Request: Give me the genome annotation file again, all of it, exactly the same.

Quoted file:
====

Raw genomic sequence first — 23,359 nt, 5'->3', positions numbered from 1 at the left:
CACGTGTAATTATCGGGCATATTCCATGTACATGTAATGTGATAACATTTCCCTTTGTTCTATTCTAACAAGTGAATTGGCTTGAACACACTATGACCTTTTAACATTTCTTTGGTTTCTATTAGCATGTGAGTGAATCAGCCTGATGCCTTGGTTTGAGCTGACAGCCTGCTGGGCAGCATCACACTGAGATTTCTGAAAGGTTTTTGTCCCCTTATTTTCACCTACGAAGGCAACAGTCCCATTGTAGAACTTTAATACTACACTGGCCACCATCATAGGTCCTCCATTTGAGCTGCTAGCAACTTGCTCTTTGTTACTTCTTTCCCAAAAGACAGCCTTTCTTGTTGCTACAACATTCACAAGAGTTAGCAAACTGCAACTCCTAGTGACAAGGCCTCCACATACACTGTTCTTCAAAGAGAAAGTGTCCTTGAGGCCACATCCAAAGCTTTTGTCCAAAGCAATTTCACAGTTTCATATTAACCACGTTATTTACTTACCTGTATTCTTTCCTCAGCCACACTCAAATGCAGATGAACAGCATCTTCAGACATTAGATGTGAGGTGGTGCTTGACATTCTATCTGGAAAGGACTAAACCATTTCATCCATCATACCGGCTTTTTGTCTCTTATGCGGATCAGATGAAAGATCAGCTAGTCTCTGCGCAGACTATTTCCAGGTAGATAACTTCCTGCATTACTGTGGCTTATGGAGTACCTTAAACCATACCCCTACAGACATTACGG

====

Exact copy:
Raw genomic sequence first — 23,359 nt, 5'->3', positions numbered from 1 at the left:
CACGTGTAATTATCGGGCATATTCCATGTACATGTAATGTGATAACATTTCCCTTTGTTCTATTCTAACAAGTGAATTGGCTTGAACACACTATGACCTTTTAACATTTCTTTGGTTTCTATTAGCATGTGAGTGAATCAGCCTGATGCCTTGGTTTGAGCTGACAGCCTGCTGGGCAGCATCACACTGAGATTTCTGAAAGGTTTTTGTCCCCTTATTTTCACCTACGAAGGCAACAGTCCCATTGTAGAACTTTAATACTACACTGGCCACCATCATAGGTCCTCCATTTGAGCTGCTAGCAACTTGCTCTTTGTTACTTCTTTCCCAAAAGACAGCCTTTCTTGTTGCTACAACATTCACAAGAGTTAGCAAACTGCAACTCCTAGTGACAAGGCCTCCACATACACTGTTCTTCAAAGAGAAAGTGTCCTTGAGGCCACATCCAAAGCTTTTGTCCAAAGCAATTTCACAGTTTCATATTAACCACGTTATTTACTTACCTGTATTCTTTCCTCAGCCACACTCAAATGCAGATGAACAGCATCTTCAGACATTAGATGTGAGGTGGTGCTTGACATTCTATCTGGAAAGGACTAAACCATTTCATCCATCATACCGGCTTTTTGTCTCTTATGCGGATCAGATGAAAGATCAGCTAGTCTCTGCGCAGACTATTTCCAGGTAGATAACTTCCTGCATTACTGTGGCTTATGGAGTACCTTAAACCATACCCCTACAGACATTACGG